Pennsylvania Building permits, 2013 by County

Data Item State
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Building permits, 2013 - (Number)
County Value
Adams 200
Allegheny 1,803
Armstrong 57
Beaver 231
Bedford 60
Berks 500
Blair 101
Bradford 121
Bucks 954
Butler 1,320
Cambria 70
Cameron 0
Carbon 93
Centre 777
Chester 1,290
Clarion 42
Clearfield 80
Clinton 31
Columbia 105
Crawford 39
Cumberland 1,161
Dauphin 437
Delaware 230
Elk 34
Erie 467
Fayette 222
Forest 5
Franklin 285
Fulton 20
Greene 32
Huntingdon 62
Indiana 234
Jefferson 68
Juniata 41
Lackawanna 233
Lancaster 1,258
Lawrence 43
Lebanon 448
Lehigh 534
Luzerne 238
Lycoming 139
McKean 17
Mercer 130
Mifflin 51
Monroe 164
Montgomery 1,164
Montour 26
Northampton 445
Northumberland 86
Perry 69
Philadelphia 2,815
Pike 76
Potter 17
Schuylkill 93
Snyder 48
Somerset 69
Sullivan 21
Susquehanna 92
Tioga 86
Union 58
Venango 27
Warren 18
Washington 481
Wayne 110
Westmoreland 449
Wyoming 45
York 928

Value for Pennsylvania (Number): 21,650

Source: U.S. Bureau of the Census, Construction--Building Permits. Updated monthly, summarized here annually.


Building permits represent the number of new privately-owned housing units authorized by building permits in the United States. A housing unit, as defined for purposes of this report, is a house, an apartment, a group of rooms or a single room intended for occupancy as separate living quarters. Separate living quarters are those in which the occupants live separately from any other individuals in the building and which have a direct access from the outside of the building or through a common hall. In accordance with this definition, each apartment unit in an apartment building is counted as one housing unit. Housing units, as distinguished from “HUD-code” manufactured (mobile) homes, include conventional “site-built” units, prefabricated, panelized, componentized, sectional, and modular units. Housing unit statistics in these tables exclude group quarters (such as dormitories and rooming houses), transient accommodations (such as transient hotels, motels, and tourist courts), "HUD-code" manufactured (mobile) homes, moved or relocated units, and housing units created in an existing residential or nonresidential structure.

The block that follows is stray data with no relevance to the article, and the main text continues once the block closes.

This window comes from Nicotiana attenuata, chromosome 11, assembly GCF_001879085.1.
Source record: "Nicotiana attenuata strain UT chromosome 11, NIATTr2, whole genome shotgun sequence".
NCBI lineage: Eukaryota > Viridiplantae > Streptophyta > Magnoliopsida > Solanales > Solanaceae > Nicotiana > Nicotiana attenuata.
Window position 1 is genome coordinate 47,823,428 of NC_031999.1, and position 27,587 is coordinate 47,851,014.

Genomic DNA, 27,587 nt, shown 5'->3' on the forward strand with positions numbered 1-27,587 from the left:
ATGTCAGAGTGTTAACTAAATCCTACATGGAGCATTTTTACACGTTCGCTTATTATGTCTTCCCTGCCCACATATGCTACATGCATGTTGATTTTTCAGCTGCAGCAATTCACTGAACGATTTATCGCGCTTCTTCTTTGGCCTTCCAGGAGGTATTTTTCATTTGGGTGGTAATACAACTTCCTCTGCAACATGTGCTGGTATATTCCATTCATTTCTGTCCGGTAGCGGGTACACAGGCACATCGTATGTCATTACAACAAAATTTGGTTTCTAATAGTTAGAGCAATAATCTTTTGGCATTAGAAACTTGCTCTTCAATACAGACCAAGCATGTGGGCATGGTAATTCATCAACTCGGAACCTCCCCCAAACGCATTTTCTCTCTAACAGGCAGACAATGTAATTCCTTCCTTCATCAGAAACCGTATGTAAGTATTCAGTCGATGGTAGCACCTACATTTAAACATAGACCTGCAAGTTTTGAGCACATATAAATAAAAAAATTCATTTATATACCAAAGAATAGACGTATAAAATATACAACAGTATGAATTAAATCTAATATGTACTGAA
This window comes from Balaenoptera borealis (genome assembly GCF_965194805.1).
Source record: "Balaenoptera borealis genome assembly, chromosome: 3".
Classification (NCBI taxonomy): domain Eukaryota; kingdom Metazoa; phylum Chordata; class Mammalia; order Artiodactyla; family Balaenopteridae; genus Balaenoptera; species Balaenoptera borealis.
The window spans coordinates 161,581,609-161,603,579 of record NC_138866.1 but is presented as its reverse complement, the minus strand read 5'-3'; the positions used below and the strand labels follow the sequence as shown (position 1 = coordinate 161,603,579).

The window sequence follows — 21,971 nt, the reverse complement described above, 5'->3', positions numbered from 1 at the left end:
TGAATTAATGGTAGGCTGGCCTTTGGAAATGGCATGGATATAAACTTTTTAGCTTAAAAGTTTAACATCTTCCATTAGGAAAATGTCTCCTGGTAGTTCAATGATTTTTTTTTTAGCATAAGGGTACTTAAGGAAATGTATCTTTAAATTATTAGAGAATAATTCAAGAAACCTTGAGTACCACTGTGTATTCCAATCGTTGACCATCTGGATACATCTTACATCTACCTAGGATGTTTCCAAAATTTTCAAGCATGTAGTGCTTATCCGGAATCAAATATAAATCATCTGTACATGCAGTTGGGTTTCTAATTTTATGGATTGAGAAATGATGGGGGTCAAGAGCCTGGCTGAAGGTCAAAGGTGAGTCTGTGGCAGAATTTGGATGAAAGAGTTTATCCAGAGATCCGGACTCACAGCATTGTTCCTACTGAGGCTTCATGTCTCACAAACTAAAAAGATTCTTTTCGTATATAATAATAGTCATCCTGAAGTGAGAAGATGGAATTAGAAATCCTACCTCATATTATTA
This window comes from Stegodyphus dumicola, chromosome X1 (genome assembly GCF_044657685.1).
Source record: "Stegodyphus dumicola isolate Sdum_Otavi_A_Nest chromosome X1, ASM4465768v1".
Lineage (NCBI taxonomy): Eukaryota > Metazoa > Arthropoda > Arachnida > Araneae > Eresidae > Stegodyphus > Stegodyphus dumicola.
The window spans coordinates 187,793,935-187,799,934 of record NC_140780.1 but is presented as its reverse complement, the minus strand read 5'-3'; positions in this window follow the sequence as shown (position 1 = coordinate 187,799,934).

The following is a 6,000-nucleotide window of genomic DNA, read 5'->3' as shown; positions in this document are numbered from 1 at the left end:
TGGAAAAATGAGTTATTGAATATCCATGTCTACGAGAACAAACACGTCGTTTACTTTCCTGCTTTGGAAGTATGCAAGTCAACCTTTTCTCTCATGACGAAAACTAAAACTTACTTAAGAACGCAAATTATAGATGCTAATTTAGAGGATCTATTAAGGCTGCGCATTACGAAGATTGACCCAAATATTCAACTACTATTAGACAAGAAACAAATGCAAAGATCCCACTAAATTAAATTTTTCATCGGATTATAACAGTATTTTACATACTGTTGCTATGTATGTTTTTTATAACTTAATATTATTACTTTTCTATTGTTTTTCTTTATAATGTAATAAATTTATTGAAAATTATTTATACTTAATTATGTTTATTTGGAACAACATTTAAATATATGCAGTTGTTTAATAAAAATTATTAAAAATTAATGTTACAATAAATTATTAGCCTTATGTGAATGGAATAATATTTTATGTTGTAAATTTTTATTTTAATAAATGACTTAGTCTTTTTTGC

These numbers provide a general indication of the amount of new housing stock that may have been added to the housing inventory. Since not all permits become actual housing starts and starts lag the permit stage of construction, these numbers do not represent total new construction, but should provide a general indicator on construction activity and the local real estate market.

The value of new private housing units is the sum of the estimated valuation of construction on each building permit authorized in that year by local permit-issuing jurisdictions.

Scope and Methodology:

Building permits data are based on reports submitted by local building permit officials in response to a Census Bureau mail survey of 20,000 permit-issuing places. They are obtained using Form C-404, Report of New Privately Owned Residential Building or Zoning Permits Issued. Data are collected from individual permit offices, most of which are municipalities; the remainder are counties, townships, or New England and Middle Atlantic-type towns. When a report is not received, missing data are either (1) obtained from the Survey of Construction, which is used to collect information on housing starts, or (2) imputed.

The number of new housing units authorized by county is obtained by directly cumulating the data for the permit-issuing places to counties. Although not subject to sampling variability, data are subject to various nonsampling errors. Explicit measures of their effects generally are not available, but it is believed that most of the significant response and operational errors were detected and corrected in the course of the Census Bureau''s review of the data for reasonableness and consistency.

The portion of residential construction measurable from building permits records is inherently limited since such records obviously do not reflect construction activity outside of areas subject to local permits requirements. For the nation as a whole, less than 2 percent of all privately owned housing units are constructed in areas not requiring building permits. However, this proportion varies greatly from state to state and among counties. Any attempt to use these figures for inter-area comparisons of construction volume must, at best, be made cautiously and with broad reservations.

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